Bliss responds to Health and Social Care Committee report looking at NHS staffing

Posted on July 25, 2022

Baby in incubator on neonatal unit with nurse in background attending to the baby

Bliss welcomes the reports published today by the Health and Social Care Committee and their Expert Panel which highlight the risk to patients that the current NHS staffing crisis poses.

Caroline Lee-Davey, Chief Executive of Bliss, said: "For babies born premature or sick to have the best chance of survival and quality of life it is essential that neonatal services need to be staffed appropriately – both in numbers of staff per baby and in the skills mix on the neonatal unit. Despite the wealth of evidence that the safety of services relies on there being adequate numbers of appropriately trained staff, neonatal services remain chronically understaffed across all specialties.

Bliss’ research from 2019 shows the significant impact of understaffing on neonatal staff, with 87 per cent of staff saying that understaffing negatively affects their mental health and wellbeing. This in turn risks compounding the problem, with high levels of burnout potentially driving more staff to leave the profession. Neonatal nurses and doctors are going above and beyond every day caring for vulnerable babies and this understaffing simply cannot go on.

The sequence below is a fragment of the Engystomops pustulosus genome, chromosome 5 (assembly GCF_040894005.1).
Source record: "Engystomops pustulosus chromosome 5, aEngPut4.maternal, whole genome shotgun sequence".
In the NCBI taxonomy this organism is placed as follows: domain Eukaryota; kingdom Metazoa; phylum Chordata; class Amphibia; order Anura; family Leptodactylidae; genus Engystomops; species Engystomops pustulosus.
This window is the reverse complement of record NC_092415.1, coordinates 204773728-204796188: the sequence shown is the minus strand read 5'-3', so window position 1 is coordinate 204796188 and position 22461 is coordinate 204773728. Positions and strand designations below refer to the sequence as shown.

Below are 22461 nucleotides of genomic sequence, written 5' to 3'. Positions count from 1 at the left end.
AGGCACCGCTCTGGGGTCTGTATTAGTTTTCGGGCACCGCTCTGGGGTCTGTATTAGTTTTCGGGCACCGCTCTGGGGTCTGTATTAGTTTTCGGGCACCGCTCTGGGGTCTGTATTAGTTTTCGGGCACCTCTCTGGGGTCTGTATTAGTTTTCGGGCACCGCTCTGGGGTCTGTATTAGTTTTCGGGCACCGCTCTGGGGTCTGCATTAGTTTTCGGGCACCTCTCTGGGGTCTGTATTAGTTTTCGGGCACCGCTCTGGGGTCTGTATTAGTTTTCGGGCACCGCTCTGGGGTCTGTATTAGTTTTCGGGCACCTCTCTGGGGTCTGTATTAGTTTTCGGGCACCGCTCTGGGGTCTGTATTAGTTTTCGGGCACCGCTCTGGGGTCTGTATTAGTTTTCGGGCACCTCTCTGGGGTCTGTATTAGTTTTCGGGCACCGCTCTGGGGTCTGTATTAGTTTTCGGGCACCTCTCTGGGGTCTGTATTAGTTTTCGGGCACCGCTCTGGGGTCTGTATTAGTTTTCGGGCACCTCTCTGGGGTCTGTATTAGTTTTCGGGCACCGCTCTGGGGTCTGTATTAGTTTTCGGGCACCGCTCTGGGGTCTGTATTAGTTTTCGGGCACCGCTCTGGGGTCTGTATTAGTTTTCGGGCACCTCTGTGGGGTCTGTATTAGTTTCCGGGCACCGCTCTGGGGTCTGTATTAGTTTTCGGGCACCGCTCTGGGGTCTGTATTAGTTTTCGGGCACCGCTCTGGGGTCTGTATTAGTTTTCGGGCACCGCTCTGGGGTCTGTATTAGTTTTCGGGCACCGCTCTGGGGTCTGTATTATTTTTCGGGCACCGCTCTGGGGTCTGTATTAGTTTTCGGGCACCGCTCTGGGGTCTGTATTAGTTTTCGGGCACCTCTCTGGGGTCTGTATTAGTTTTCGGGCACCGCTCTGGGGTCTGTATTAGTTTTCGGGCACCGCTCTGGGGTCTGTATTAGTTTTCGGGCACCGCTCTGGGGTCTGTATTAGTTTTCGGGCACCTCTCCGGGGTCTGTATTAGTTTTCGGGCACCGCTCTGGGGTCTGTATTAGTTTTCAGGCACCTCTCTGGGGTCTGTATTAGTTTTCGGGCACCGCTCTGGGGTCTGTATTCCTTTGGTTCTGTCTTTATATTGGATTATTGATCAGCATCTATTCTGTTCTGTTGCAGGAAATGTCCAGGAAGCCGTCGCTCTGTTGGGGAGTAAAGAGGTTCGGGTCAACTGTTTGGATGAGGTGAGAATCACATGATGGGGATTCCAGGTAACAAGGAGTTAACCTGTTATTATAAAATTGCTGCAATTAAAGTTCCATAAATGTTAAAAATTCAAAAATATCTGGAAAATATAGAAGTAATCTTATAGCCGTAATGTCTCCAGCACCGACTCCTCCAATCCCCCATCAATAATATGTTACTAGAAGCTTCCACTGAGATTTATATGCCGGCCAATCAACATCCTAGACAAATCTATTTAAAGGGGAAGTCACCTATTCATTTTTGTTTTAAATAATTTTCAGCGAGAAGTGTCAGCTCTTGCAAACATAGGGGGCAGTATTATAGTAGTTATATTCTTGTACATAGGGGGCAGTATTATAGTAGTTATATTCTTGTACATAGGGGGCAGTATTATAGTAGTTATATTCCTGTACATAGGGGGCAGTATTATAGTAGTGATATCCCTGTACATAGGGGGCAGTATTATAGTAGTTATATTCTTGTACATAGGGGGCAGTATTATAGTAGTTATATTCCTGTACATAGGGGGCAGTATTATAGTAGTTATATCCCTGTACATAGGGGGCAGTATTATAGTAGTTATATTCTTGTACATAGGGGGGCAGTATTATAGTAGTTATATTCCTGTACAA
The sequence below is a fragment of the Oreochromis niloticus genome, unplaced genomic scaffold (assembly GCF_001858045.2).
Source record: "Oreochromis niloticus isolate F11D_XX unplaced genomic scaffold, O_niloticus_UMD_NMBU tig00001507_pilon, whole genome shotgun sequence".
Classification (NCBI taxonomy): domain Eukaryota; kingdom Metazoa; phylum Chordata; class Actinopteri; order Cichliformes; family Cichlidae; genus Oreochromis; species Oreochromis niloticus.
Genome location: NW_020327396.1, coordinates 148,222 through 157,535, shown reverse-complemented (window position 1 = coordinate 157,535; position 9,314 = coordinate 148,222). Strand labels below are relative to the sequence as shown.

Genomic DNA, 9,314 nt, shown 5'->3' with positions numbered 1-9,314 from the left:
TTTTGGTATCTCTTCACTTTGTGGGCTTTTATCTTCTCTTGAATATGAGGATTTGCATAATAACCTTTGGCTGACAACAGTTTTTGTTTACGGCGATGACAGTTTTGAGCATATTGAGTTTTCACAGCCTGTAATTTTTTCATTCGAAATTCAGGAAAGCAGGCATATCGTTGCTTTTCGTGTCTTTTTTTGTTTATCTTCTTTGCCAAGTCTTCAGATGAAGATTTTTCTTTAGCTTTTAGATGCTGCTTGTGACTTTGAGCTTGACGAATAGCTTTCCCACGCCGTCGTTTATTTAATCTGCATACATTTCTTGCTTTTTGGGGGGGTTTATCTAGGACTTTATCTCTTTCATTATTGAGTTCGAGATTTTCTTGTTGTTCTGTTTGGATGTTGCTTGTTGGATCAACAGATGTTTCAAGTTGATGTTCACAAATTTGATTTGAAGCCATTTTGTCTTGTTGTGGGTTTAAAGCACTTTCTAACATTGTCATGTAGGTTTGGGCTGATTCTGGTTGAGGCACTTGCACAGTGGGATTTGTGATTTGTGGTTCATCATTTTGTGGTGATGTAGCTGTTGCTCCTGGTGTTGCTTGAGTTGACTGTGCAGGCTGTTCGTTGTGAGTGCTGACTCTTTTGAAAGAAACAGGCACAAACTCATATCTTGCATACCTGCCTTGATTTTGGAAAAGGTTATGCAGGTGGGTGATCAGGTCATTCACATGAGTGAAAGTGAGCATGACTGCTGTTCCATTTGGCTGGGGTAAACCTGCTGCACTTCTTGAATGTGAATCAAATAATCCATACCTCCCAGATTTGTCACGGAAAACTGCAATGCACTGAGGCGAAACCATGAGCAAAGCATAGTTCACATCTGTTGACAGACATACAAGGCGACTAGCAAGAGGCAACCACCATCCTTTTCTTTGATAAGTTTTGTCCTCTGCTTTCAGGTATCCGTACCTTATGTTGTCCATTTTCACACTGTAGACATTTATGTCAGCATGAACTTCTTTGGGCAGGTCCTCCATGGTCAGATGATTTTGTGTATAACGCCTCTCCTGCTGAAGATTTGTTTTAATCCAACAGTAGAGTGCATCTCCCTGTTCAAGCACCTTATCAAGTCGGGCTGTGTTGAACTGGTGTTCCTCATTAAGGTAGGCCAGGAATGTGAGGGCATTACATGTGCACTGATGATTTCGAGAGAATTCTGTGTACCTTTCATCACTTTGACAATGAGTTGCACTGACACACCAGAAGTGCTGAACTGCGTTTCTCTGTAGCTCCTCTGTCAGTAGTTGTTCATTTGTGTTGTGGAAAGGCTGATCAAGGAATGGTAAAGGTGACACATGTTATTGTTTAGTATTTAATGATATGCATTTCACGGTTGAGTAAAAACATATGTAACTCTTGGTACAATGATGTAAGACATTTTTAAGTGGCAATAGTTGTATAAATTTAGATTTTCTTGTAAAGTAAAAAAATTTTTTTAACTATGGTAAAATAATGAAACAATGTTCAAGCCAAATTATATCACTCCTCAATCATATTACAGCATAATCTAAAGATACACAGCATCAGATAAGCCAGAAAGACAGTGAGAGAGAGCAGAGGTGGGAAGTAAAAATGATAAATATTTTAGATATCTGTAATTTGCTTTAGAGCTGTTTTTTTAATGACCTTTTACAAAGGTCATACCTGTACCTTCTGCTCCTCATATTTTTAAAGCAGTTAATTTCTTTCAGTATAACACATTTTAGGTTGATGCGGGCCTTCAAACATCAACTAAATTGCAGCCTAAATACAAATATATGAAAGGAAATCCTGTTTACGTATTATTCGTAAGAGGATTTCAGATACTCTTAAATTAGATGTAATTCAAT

The most recent National Neonatal Audit Programme (NNAP) report showed that at least 20 per cent of shifts still do not meet the minimum standard for number of nurses, and less than half have the required number of staff qualified in specialty.

While the Neonatal Critical Care Review Implementation has been backed by funding to develop the nursing workforce there is far less resource committed to developing the Allied Health Professional workforce, and no clear plan at all to address medical staffing gaps.

We are also concerned to see the ongoing issues in maternity care raised in the HSCC reports, particularly given recent findings from the Ockenden report, and others, which have highlighted the impact of maternity staffing on the safety and outcomes of both mothers and babies.

It is imperative that the Government acts on the findings and recommendations made by this and other reports, and that commitments are backed by appropriate funding."